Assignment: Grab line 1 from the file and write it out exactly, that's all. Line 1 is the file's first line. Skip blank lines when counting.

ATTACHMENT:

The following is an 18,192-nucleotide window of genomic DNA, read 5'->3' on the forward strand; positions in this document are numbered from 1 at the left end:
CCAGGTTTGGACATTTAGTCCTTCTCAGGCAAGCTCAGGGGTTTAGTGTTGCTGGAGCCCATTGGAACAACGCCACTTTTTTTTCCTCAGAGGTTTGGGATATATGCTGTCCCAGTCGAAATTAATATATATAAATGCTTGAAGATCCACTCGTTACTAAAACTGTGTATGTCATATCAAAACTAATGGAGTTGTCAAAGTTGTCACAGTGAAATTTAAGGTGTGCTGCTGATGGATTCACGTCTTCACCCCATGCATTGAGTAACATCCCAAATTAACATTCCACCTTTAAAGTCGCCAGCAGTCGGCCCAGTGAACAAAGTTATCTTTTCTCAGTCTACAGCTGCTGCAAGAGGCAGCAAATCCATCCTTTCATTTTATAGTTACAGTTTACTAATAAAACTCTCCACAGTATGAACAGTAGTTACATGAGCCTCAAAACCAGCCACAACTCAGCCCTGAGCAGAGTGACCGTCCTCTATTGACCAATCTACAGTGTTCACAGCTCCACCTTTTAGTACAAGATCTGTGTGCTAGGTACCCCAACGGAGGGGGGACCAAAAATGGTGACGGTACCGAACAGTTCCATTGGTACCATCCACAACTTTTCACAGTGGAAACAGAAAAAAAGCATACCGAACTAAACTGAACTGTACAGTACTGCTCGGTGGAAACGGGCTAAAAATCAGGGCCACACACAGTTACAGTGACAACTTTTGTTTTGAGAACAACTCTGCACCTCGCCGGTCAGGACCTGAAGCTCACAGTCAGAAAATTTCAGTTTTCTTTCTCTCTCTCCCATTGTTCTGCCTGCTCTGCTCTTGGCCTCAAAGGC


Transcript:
The following is an 18,192-nucleotide window of genomic DNA, read 5'->3' on the forward strand; positions in this document are numbered from 1 at the left end: